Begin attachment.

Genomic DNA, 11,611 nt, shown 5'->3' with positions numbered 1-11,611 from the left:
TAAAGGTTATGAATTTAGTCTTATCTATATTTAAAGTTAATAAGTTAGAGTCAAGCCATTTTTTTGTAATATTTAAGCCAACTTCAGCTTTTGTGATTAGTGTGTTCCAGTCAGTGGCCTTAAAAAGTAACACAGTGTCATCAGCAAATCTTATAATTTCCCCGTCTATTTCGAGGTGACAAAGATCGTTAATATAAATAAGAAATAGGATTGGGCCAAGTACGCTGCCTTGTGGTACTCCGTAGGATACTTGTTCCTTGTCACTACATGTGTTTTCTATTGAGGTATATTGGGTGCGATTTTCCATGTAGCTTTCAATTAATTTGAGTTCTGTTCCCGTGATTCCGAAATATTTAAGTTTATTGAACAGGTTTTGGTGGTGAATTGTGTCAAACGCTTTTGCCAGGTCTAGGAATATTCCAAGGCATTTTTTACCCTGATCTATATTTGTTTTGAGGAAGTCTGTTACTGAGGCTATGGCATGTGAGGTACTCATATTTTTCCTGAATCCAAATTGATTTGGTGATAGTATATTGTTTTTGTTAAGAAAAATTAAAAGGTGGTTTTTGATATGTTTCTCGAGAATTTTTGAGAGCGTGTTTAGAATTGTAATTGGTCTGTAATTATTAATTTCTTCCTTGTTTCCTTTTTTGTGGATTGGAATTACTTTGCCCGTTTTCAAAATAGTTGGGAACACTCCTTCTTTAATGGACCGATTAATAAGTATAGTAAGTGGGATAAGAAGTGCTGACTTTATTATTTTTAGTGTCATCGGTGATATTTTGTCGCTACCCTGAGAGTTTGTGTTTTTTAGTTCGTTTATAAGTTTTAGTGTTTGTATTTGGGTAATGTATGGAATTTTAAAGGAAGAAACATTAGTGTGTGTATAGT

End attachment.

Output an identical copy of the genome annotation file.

Genomic DNA, 11,611 nt, shown 5'->3' with positions numbered 1-11,611 from the left:
TAAAGGTTATGAATTTAGTCTTATCTATATTTAAAGTTAATAAGTTAGAGTCAAGCCATTTTTTTGTAATATTTAAGCCAACTTCAGCTTTTGTGATTAGTGTGTTCCAGTCAGTGGCCTTAAAAAGTAACACAGTGTCATCAGCAAATCTTATAATTTCCCCGTCTATTTCGAGGTGACAAAGATCGTTAATATAAATAAGAAATAGGATTGGGCCAAGTACGCTGCCTTGTGGTACTCCGTAGGATACTTGTTCCTTGTCACTACATGTGTTTTCTATTGAGGTATATTGGGTGCGATTTTCCATGTAGCTTTCAATTAATTTGAGTTCTGTTCCCGTGATTCCGAAATATTTAAGTTTATTGAACAGGTTTTGGTGGTGAATTGTGTCAAACGCTTTTGCCAGGTCTAGGAATATTCCAAGGCATTTTTTACCCTGATCTATATTTGTTTTGAGGAAGTCTGTTACTGAGGCTATGGCATGTGAGGTACTCATATTTTTCCTGAATCCAAATTGATTTGGTGATAGTATATTGTTTTTGTTAAGAAAAATTAAAAGGTGGTTTTTGATATGTTTCTCGAGAATTTTTGAGAGCGTGTTTAGAATTGTAATTGGTCTGTAATTATTAATTTCTTCCTTGTTTCCTTTTTTGTGGATTGGAATTACTTTGCCCGTTTTCAAAATAGTTGGGAACACTCCTTCTTTAATGGACCGATTAATAAGTATAGTAAGTGGGATAAGAAGTGCTGACTTTATTATTTTTAGTGTCATCGGTGATATTTTGTCGCTACCCTGAGAGTTTGTGTTTTTTAGTTCGTTTATAAGTTTTAGTGTTTGTATTTGGGTAATGTATGGAATTTTAAAGGAAGAAACATTAGTGTGTGTATAGT